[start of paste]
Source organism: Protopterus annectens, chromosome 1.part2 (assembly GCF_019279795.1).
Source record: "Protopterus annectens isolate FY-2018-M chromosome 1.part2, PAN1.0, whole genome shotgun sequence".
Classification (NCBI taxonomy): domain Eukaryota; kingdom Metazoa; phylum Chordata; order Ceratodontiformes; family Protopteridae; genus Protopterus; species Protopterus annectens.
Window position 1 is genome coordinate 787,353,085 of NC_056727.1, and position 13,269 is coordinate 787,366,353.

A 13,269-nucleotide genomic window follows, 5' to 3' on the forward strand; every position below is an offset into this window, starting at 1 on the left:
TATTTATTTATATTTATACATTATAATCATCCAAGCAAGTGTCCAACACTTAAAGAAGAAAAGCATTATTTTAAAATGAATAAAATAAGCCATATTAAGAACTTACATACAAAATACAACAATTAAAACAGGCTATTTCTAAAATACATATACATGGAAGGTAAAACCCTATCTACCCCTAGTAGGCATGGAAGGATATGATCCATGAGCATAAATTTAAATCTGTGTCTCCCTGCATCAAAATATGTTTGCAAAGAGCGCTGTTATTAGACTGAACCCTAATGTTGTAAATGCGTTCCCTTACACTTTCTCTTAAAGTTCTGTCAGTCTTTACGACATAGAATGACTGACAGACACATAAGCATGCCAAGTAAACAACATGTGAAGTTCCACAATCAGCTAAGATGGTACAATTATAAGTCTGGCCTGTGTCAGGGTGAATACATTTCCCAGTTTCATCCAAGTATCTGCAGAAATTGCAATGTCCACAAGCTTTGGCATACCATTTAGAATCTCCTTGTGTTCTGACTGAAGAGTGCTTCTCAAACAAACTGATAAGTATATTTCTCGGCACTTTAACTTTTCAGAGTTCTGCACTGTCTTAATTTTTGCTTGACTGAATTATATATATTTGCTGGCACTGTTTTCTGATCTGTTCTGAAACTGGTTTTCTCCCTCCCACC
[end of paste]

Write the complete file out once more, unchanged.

Source organism: Protopterus annectens, chromosome 1.part2 (assembly GCF_019279795.1).
Source record: "Protopterus annectens isolate FY-2018-M chromosome 1.part2, PAN1.0, whole genome shotgun sequence".
Classification (NCBI taxonomy): domain Eukaryota; kingdom Metazoa; phylum Chordata; order Ceratodontiformes; family Protopteridae; genus Protopterus; species Protopterus annectens.
Window position 1 is genome coordinate 787,353,085 of NC_056727.1, and position 13,269 is coordinate 787,366,353.

A 13,269-nucleotide genomic window follows, 5' to 3' on the forward strand; every position below is an offset into this window, starting at 1 on the left:
TATTTATTTATATTTATACATTATAATCATCCAAGCAAGTGTCCAACACTTAAAGAAGAAAAGCATTATTTTAAAATGAATAAAATAAGCCATATTAAGAACTTACATACAAAATACAACAATTAAAACAGGCTATTTCTAAAATACATATACATGGAAGGTAAAACCCTATCTACCCCTAGTAGGCATGGAAGGATATGATCCATGAGCATAAATTTAAATCTGTGTCTCCCTGCATCAAAATATGTTTGCAAAGAGCGCTGTTATTAGACTGAACCCTAATGTTGTAAATGCGTTCCCTTACACTTTCTCTTAAAGTTCTGTCAGTCTTTACGACATAGAATGACTGACAGACACATAAGCATGCCAAGTAAACAACATGTGAAGTTCCACAATCAGCTAAGATGGTACAATTATAAGTCTGGCCTGTGTCAGGGTGAATACATTTCCCAGTTTCATCCAAGTATCTGCAGAAATTGCAATGTCCACAAGCTTTGGCATACCATTTAGAATCTCCTTGTGTTCTGACTGAAGAGTGCTTCTCAAACAAACTGATAAGTATATTTCTCGGCACTTTAACTTTTCAGAGTTCTGCACTGTCTTAATTTTTGCTTGACTGAATTATATATATTTGCTGGCACTGTTTTCTGATCTGTTCTGAAACTGGTTTTCTCCCTCCCACC